By October 18, 2006 0 Comments Read More →

The Interpretation of Disappointing Sales

In Monday’s Wall Street Journal, Jeffrey A. Trachtenberg had an interesting article examining why Jed Rubenfeld’s The Interpretation of Murder only hit #18 on the New York Times extended bestseller list. As Caleb Carr sagely notes, “you can’t schedule cosmic events.”

Trachtenberg also discusses Barnes & Noble’s “Barnes & Noble Recommends” program, which provided a huge boost to Diane Setterfield’s The Thirteenth Tale:

The program, which launched Sept. 12, focuses all the retailer’s employees on a single title. It includes in-store displays, promotions online and direct emails to customers. “It’s the first time we put everything, including 40,000 booksellers who hand sell books, behind one title,” says Steve Riggio, the chain’s CEO. With that big push, the book hit No. 1 at the chain the first day it went on sale.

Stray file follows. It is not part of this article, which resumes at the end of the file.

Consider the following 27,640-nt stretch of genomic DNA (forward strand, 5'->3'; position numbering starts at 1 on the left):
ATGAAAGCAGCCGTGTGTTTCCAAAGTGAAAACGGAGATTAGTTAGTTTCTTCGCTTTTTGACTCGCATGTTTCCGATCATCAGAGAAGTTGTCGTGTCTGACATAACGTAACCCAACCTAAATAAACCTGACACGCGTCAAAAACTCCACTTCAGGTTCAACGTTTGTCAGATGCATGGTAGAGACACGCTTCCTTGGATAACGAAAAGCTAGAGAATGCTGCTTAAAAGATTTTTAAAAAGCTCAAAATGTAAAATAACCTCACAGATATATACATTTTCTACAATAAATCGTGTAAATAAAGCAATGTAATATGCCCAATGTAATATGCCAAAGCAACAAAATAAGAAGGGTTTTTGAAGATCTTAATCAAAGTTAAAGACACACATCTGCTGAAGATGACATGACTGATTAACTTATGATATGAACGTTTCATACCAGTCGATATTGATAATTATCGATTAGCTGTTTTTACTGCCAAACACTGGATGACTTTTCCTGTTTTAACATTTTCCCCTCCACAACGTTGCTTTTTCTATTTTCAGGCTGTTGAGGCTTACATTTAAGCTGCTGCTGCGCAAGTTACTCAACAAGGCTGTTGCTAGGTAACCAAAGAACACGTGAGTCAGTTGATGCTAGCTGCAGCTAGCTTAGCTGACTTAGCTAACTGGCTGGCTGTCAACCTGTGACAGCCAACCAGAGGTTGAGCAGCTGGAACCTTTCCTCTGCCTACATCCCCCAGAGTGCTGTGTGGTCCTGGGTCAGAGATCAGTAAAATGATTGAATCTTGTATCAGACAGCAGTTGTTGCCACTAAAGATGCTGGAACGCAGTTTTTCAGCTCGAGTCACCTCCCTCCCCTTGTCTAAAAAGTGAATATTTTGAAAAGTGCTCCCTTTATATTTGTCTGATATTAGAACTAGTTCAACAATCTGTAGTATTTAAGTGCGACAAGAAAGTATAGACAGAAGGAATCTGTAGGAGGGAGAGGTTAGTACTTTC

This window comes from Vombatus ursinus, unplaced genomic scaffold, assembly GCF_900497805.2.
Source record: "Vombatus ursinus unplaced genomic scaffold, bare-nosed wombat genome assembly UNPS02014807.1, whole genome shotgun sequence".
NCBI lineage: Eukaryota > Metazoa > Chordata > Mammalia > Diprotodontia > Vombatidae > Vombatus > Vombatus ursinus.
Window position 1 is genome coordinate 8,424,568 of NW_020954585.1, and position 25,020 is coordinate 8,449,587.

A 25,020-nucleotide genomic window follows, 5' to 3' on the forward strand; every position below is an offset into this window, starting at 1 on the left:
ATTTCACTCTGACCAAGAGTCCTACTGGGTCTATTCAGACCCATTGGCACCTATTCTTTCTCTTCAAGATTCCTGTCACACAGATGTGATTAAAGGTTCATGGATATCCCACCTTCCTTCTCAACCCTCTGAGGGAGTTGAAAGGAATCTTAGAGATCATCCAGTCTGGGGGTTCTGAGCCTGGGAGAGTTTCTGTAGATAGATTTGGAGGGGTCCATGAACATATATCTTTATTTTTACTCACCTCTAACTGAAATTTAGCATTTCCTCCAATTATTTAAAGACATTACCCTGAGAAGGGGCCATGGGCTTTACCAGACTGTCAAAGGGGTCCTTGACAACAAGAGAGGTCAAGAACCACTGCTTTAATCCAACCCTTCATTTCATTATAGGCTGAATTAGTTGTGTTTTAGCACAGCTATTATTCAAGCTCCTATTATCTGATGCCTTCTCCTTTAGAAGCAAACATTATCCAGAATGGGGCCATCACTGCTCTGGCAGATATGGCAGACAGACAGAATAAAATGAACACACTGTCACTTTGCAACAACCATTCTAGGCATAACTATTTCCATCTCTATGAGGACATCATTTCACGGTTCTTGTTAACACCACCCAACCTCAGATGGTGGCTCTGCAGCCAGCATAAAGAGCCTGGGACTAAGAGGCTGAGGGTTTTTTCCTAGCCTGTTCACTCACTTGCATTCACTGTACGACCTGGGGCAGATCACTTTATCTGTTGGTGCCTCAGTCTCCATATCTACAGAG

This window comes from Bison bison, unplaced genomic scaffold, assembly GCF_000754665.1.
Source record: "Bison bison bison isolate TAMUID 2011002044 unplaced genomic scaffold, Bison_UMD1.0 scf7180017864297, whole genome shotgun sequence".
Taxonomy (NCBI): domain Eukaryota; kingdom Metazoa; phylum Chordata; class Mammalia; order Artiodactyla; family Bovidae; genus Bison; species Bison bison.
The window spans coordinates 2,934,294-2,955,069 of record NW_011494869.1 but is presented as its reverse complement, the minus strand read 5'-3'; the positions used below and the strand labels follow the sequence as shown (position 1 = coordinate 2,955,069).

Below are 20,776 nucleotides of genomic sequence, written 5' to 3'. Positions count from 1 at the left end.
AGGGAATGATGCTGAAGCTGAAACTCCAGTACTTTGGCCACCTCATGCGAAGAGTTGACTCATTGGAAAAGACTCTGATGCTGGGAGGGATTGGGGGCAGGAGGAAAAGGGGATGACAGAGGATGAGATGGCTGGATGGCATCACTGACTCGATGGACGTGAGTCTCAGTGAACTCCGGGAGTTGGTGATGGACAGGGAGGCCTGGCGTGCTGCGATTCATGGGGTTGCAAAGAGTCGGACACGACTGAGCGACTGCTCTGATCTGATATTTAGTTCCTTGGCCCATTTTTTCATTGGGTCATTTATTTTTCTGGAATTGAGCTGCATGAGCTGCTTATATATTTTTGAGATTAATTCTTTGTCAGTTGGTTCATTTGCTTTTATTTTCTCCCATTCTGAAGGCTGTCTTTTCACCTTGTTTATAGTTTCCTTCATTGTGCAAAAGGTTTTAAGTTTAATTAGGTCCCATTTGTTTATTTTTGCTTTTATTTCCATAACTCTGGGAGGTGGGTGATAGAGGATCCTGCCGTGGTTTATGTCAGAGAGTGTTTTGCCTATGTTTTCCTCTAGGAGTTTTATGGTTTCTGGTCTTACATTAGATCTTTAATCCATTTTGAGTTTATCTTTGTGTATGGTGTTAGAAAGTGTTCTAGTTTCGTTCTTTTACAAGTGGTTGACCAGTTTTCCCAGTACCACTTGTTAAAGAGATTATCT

I hope Mr. Riggio appreciated the irony of his words when he saw them in print. Ordering all of your employees to push a single book is not “hand selling.”

Personally, I miss the midlist.

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About the Author:

Keir Graff is the editor of Booklist Online and the author of five books. His most recent is the middle-grade novel, The Other Felix.

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